John Lennon’s “Imagine” is one of the most covered songs in rock history. Its simple message is evergreen, its sentiments not hard to get across, but few renditions are as moving as David Bowie‘s one-night-only performance when his 1983 Serious Moonlight tour wrapped at the Hong Kong Coliseum.
It was especially fitting given that this, the final night of the tour, coincided with the 3rd anniversary of Lennon’s murder.
While legions feel a deep personal connection to that song, Bowie and Lennon were “as close as family,” according to Lennon’s widow, Yoko Ono.
Lennon cowrote Bowie’s 1975 hit, “Fame,” joining him in the studio with his guitar and a memorable falsetto. As Bowie recalls below, he also provided some much-appreciated counsel regarding managers.
As the anniversary loomed, Serious Moonlight guitarist Earl Slick, who played on several Lennon albums, suggested that a tribute was in order. He suggested “Across the Universe,” which Bowie had covered in the same session that yielded “Fame.”
Bowie reportedly responded, “Well if we’re going to do it, we might as well do ‘Imagine.'”
It was the final song played that night, Bowie setting the stage with some personal anecdotes, including one that had taken place at a nearby vendor’s stall, where Bowie spied a knock-off Beatles jacket and convinced Lennon to pose in it. (What we wouldn’t give to be able to share that photo with readers…)
If I remember well, we didn’t rehearse that song. The night David did the ‘Imagine’ song, none of us in the band had any idea how that song was going to come off. David told us before, at a certain point, he would cue the band to start the song instrumentally. We didn’t know what he was going to do in the beginning but he had it very carefully worked out with the lighting people. We were on stage and it was dark. David was sitting on the stage at one particular place and, all of a sudden, a single spotlight went on David and hit him exactly where he was sitting. David started to tell something about John Lennon. During this, it went dark a few times again, but then when the spots went on again David was sitting somewhere else on the stage. David cued the band and we started the song. It was the third anniversary of Lennon’s death; it was December 8. We all grew up listening to The Beatles and John Lennon. After we did “Imagine,” we all went off the stage and back into the holding area. Normally we’d be slap-happy, talking and laughing, but that night there was absolute silence because of all the emotion of doing a tribute to John Lennon—especially knowing that David was a friend of his and that David was speaking from his heart. We didn’t know how dramatic the lights’ impact was going to be. Nobody wanted to break the silence; it was like a sledgehammer into your chest.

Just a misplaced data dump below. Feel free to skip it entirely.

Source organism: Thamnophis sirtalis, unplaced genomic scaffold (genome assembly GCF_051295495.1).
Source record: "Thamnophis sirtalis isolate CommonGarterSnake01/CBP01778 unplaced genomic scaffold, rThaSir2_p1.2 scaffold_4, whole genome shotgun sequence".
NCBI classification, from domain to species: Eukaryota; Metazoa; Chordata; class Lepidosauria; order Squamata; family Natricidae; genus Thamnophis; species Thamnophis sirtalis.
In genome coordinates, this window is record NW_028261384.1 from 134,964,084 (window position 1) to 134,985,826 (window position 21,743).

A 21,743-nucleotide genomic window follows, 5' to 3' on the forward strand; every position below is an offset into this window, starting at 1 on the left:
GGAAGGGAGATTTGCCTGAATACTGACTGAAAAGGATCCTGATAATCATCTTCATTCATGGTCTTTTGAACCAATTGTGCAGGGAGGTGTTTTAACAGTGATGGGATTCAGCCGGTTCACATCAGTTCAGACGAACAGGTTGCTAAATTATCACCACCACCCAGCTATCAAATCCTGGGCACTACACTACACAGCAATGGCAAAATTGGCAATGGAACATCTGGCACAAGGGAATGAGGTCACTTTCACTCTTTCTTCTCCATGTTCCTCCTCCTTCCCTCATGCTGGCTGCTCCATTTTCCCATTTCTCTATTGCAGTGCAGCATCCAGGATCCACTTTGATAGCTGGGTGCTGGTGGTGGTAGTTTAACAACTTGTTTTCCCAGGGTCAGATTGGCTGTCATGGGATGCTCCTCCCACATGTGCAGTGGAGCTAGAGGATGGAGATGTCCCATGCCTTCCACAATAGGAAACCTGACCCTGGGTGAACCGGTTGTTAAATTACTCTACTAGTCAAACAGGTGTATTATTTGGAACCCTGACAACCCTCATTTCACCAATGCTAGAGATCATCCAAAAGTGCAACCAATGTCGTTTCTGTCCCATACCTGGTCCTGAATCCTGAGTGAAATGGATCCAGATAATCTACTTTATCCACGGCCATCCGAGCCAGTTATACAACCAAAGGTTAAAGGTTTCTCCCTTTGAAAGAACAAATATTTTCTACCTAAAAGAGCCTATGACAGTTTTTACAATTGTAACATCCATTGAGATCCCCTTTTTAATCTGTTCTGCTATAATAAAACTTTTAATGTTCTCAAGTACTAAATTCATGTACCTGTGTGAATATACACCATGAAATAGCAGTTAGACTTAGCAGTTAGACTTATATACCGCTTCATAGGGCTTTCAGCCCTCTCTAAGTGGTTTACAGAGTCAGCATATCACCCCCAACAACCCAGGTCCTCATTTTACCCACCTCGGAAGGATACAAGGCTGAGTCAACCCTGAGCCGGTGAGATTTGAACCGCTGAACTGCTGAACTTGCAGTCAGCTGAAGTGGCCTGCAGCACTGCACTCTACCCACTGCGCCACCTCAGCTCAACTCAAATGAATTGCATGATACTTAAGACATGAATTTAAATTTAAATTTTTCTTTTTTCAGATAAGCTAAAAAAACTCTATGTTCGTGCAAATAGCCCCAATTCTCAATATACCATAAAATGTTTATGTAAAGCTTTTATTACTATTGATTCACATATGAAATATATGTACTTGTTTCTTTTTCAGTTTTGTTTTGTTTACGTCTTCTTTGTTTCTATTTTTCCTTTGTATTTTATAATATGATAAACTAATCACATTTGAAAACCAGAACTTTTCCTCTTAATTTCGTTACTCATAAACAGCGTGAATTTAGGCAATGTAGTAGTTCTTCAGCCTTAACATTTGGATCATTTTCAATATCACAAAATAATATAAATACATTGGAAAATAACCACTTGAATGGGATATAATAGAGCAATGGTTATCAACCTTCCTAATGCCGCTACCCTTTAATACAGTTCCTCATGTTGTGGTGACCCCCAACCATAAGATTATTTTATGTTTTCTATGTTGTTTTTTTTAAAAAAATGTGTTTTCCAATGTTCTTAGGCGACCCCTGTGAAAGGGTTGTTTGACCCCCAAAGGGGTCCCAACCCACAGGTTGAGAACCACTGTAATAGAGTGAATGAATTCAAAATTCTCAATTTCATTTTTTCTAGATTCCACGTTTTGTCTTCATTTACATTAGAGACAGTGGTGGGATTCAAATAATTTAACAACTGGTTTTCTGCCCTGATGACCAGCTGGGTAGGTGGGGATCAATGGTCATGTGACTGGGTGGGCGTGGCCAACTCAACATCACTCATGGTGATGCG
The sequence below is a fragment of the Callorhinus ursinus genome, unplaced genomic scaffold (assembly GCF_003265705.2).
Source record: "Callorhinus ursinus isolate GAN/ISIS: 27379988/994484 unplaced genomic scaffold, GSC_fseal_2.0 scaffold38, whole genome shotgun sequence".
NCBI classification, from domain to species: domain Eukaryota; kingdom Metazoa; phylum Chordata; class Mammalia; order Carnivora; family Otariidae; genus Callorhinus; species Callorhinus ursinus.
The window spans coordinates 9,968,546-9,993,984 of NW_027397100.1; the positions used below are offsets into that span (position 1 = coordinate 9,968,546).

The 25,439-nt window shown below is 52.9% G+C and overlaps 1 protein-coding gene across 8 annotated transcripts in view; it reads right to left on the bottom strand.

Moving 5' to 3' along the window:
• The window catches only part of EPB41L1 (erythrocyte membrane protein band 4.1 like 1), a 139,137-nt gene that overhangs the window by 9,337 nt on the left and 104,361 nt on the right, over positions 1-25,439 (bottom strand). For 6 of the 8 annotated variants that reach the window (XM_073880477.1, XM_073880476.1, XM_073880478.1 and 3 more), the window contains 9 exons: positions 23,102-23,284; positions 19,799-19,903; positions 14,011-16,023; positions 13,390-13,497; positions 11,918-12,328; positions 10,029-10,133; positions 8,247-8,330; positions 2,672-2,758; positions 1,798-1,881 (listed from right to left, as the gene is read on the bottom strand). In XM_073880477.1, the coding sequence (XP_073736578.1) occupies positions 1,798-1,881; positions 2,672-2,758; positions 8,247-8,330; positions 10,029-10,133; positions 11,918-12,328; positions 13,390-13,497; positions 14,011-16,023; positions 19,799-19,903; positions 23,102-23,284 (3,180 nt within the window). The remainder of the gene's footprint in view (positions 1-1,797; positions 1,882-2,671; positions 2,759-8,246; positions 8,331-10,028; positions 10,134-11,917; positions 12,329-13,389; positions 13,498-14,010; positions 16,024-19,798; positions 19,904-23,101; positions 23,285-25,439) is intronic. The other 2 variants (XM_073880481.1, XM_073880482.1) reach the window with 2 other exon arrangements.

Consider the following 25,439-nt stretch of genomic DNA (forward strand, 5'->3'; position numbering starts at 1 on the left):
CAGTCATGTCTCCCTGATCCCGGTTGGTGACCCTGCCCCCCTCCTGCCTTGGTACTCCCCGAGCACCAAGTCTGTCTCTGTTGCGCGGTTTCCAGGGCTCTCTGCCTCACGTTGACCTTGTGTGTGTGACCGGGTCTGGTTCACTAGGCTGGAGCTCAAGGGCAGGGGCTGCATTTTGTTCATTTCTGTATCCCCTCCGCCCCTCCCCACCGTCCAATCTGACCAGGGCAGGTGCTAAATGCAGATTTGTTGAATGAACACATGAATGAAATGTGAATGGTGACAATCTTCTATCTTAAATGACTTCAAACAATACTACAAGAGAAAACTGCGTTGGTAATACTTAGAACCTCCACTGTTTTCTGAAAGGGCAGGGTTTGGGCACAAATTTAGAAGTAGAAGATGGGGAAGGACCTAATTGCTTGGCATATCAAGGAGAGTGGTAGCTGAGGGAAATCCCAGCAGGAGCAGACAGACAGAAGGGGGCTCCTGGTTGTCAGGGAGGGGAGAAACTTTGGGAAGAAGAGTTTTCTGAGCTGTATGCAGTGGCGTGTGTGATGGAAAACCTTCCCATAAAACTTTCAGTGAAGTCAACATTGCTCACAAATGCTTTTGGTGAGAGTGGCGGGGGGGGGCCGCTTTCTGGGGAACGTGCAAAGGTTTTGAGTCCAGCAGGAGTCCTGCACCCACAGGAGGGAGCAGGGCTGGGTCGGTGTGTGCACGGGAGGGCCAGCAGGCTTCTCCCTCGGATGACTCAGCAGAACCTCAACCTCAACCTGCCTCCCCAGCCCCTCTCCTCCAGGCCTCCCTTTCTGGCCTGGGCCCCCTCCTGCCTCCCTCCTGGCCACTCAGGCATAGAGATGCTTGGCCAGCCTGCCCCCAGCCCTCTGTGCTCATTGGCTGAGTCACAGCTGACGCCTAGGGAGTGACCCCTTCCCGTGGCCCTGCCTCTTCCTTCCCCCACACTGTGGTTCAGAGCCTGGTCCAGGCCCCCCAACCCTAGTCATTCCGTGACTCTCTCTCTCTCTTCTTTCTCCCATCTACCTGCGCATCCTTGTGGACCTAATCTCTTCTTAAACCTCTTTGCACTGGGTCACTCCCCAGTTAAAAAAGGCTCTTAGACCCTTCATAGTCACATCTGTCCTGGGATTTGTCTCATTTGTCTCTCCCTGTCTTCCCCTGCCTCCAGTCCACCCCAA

Lennon’s admiration mirrored the respect Bowie had for him. He may have busted Bowie’s chops a bit by reducing the glam-rocker’s approach as “rock n’ roll with lipstick,” but he also described his own Double Fantasy album as an attempt to “do something as good as (Bowie’s) Heroes.”